Facebook is a complex web of rules and protocols used to categorize information, all designed by the company for the sole purpose of benefiting the company. It constantly monitors and evaluates its users, treating them as subjects in behavioral experiments. Although it appears to offer choice, in reality it manipulates users towards what it considers to be the best option for them, which also happens to be the path that leads to addiction. Facebook is not a democratic public forum but a carefully managed and controlled system from the top down. Although it resembles casual conversations, this is just a superficial characteristic.
The real source of Facebook’s power is algorithms, which can be compared to recipes, a series of steps that can be followed blindly. Unlike equations, which have a single correct answer, algorithms simply outline the steps to solve a problem, but do not provide insight into where those steps lead. The transformation of ideas into procedures and code is inherently simplified.
Algorithms are constantly evaluating us, making decisions about and on behalf of us. The problem is that when we delegate thinking to machines, we are actually delegating thinking to the organizations that operate them. Algorithms are by definition invisible, but we can often feel their presence through our interactions with machines.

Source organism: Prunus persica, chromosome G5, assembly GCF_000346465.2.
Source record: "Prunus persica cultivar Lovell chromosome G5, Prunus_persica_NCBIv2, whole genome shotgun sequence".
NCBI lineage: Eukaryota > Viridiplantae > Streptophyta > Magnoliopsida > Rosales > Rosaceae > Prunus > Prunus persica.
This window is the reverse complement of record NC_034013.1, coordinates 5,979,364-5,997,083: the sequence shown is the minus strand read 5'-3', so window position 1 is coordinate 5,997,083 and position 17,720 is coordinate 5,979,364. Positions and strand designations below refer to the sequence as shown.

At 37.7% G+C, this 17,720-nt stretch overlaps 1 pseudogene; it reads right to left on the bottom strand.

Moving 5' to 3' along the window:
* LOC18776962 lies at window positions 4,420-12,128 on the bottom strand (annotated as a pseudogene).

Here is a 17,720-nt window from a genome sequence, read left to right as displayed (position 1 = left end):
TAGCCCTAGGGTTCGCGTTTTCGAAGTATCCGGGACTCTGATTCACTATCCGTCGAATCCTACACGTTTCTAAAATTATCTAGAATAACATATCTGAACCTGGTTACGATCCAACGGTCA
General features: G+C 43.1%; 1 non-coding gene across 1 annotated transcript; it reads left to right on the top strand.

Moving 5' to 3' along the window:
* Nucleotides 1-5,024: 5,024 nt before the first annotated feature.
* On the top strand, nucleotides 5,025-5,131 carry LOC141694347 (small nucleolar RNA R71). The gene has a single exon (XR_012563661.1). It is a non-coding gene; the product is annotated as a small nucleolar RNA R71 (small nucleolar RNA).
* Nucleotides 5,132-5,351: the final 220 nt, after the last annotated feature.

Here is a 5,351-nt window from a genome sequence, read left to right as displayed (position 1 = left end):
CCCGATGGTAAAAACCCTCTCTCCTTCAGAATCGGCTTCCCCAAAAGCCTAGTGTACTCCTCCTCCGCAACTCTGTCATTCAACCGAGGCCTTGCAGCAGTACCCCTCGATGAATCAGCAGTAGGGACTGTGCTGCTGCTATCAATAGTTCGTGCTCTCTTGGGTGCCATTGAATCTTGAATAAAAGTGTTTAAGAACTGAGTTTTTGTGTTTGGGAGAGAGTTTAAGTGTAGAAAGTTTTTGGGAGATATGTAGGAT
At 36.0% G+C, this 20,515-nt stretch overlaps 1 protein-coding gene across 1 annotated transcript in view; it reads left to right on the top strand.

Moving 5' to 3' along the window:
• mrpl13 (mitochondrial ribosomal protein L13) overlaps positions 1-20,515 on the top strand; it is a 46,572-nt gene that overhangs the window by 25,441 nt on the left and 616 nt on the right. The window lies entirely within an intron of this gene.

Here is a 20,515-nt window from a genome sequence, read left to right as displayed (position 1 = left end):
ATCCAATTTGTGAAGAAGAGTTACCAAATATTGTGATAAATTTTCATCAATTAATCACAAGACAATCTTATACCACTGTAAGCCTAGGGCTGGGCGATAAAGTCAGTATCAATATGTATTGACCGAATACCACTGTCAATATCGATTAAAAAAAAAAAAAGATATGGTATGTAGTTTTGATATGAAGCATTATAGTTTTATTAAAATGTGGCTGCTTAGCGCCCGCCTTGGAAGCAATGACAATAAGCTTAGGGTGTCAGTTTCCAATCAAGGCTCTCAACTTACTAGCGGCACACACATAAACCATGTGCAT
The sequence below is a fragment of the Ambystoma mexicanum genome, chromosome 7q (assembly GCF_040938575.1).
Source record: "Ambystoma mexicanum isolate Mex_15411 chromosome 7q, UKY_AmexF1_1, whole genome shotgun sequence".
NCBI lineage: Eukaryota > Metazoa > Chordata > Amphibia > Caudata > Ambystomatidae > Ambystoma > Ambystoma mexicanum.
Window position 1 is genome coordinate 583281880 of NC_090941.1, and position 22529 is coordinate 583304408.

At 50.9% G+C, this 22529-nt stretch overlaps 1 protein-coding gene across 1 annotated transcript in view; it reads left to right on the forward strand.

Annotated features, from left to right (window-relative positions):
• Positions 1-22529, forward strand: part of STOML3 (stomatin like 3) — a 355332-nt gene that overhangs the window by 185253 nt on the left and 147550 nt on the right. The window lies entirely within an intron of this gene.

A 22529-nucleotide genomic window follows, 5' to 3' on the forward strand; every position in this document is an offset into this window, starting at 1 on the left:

This is a concerning trend, particularly for those of us in creative industries. If algorithms can replicate the creative process, there is no need to develop human creativity. Why struggle with the inefficient process of writing or painting when a computer can produce something similar and quickly? Why maintain a high demand for high culture when it could be produced so cheaply and in abundance? No human activity has been immune to automation, so why should creative endeavors be any different?
The engineering mentality has little respect for the appreciation of words and images, the mystique of art, moral complexity, or emotional expression. It views humans as data, system components, and abstractions. This is why Facebook shows no hesitation in conducting extensive experiments on its users, with the goal of making them predictable and easier to manipulate.
With this detached and calculated way of thinking, it’s easy to see why values such as privacy carry little weight, and why the inefficiencies of publishing and journalism appear ripe for disruption.